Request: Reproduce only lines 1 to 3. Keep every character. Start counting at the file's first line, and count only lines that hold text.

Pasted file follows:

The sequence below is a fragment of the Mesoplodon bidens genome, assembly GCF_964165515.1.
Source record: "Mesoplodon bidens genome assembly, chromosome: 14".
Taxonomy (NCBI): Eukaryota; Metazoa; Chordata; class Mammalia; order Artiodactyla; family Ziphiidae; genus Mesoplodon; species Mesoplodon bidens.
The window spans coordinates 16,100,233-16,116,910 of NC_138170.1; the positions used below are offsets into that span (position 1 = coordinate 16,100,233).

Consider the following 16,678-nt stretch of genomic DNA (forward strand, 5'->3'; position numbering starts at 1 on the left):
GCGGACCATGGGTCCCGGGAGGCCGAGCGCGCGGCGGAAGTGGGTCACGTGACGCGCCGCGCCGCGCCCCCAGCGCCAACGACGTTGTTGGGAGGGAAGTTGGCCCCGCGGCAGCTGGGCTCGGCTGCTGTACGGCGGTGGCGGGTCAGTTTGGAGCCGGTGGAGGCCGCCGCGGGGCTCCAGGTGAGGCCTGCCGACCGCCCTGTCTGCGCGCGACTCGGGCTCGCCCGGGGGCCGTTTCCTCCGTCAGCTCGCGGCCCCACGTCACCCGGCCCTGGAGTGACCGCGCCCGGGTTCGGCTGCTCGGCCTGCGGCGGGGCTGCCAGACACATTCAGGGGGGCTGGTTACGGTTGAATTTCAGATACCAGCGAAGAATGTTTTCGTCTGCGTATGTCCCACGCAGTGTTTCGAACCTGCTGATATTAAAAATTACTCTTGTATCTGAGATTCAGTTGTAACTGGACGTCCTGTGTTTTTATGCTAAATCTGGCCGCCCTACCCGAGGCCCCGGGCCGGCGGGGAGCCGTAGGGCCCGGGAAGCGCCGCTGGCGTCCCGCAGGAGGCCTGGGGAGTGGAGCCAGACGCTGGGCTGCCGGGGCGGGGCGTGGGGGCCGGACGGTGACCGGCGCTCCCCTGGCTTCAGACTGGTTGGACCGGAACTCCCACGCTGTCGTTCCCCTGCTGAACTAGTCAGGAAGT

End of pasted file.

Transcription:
The sequence below is a fragment of the Mesoplodon bidens genome, assembly GCF_964165515.1.
Source record: "Mesoplodon bidens genome assembly, chromosome: 14".
Taxonomy (NCBI): Eukaryota; Metazoa; Chordata; class Mammalia; order Artiodactyla; family Ziphiidae; genus Mesoplodon; species Mesoplodon bidens.